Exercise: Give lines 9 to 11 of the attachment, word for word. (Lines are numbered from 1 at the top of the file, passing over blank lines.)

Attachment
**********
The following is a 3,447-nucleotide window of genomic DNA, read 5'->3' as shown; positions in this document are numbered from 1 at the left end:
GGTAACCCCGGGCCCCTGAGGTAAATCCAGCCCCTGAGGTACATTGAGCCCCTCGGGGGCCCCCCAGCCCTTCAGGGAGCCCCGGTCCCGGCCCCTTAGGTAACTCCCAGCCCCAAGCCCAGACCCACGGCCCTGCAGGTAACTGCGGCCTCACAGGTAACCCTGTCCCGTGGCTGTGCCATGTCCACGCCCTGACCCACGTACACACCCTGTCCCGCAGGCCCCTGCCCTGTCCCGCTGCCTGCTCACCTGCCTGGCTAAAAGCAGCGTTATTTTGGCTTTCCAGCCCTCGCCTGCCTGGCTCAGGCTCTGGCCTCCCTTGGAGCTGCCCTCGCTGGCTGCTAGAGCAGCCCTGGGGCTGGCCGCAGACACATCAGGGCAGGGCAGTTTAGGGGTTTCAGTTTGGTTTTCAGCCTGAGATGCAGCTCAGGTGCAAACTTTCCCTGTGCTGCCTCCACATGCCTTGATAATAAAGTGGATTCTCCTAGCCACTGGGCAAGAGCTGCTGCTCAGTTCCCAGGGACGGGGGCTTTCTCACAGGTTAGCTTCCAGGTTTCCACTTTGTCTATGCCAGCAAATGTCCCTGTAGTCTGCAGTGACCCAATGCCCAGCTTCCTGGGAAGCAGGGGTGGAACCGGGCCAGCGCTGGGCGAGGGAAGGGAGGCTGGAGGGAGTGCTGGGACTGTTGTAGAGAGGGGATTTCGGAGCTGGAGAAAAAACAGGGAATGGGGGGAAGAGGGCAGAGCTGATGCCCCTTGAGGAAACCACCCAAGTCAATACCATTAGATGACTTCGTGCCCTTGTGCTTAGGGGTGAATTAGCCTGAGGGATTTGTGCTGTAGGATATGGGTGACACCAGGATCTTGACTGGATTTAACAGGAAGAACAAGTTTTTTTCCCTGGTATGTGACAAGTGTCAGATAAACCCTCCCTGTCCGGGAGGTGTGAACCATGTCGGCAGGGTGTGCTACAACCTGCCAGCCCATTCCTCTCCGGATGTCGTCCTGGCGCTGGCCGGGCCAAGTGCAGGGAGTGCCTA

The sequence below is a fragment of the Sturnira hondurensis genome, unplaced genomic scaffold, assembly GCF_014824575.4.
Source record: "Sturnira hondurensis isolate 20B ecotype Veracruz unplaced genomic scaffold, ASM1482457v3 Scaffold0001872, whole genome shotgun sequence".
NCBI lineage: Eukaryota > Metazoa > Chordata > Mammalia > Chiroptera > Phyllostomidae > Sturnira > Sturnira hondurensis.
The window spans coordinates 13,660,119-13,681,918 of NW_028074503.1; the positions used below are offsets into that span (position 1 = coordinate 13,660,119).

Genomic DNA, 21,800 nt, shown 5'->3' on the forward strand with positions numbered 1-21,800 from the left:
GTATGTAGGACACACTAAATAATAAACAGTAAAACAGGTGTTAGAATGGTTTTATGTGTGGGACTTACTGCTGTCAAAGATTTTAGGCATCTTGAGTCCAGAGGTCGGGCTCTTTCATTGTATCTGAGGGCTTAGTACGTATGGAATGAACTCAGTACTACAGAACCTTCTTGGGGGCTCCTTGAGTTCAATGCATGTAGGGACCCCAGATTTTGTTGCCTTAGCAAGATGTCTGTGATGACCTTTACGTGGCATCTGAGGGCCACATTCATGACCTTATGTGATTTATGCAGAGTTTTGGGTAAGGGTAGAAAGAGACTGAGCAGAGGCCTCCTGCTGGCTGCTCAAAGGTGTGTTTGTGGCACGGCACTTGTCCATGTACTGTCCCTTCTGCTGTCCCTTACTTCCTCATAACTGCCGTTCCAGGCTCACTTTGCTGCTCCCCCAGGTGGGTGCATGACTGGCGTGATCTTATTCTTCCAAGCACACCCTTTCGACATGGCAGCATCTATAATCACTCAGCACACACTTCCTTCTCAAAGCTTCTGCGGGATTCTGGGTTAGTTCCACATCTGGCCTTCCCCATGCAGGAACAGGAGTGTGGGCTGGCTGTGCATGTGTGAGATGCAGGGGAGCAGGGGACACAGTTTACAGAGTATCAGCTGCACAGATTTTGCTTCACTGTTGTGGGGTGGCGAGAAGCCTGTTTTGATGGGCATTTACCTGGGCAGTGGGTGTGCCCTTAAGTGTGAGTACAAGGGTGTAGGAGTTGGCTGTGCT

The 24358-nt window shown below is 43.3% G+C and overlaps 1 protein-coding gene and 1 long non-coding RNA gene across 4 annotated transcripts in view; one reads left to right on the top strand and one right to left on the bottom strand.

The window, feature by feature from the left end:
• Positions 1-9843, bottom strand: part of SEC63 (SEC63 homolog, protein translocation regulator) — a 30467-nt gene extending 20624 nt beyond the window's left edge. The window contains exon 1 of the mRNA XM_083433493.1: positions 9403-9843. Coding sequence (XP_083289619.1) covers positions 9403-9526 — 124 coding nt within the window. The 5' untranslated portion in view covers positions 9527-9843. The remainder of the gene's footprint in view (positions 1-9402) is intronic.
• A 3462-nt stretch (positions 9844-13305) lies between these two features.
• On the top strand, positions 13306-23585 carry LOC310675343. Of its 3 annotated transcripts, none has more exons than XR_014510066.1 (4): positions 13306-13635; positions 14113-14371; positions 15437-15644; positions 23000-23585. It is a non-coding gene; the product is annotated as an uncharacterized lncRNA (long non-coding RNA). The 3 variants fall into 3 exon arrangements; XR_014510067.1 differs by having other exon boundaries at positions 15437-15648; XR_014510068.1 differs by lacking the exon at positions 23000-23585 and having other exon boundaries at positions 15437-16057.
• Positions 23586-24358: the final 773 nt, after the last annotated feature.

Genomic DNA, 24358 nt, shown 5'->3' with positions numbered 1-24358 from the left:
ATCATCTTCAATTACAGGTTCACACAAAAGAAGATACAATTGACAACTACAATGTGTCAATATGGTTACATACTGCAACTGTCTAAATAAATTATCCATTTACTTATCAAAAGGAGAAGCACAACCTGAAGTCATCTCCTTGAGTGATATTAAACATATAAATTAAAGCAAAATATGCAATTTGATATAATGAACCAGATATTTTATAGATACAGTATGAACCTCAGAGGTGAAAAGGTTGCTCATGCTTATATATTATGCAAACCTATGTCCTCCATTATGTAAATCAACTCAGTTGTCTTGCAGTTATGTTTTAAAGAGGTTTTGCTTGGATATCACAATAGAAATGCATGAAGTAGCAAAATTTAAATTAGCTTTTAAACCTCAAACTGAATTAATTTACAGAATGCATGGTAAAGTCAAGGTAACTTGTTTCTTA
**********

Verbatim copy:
The 24358-nt window shown below is 43.3% G+C and overlaps 1 protein-coding gene and 1 long non-coding RNA gene across 4 annotated transcripts in view; one reads left to right on the top strand and one right to left on the bottom strand.

The window, feature by feature from the left end:
• Positions 1-9843, bottom strand: part of SEC63 (SEC63 homolog, protein translocation regulator) — a 30467-nt gene extending 20624 nt beyond the window's left edge. The window contains exon 1 of the mRNA XM_083433493.1: positions 9403-9843. Coding sequence (XP_083289619.1) covers positions 9403-9526 — 124 coding nt within the window. The 5' untranslated portion in view covers positions 9527-9843. The remainder of the gene's footprint in view (positions 1-9402) is intronic.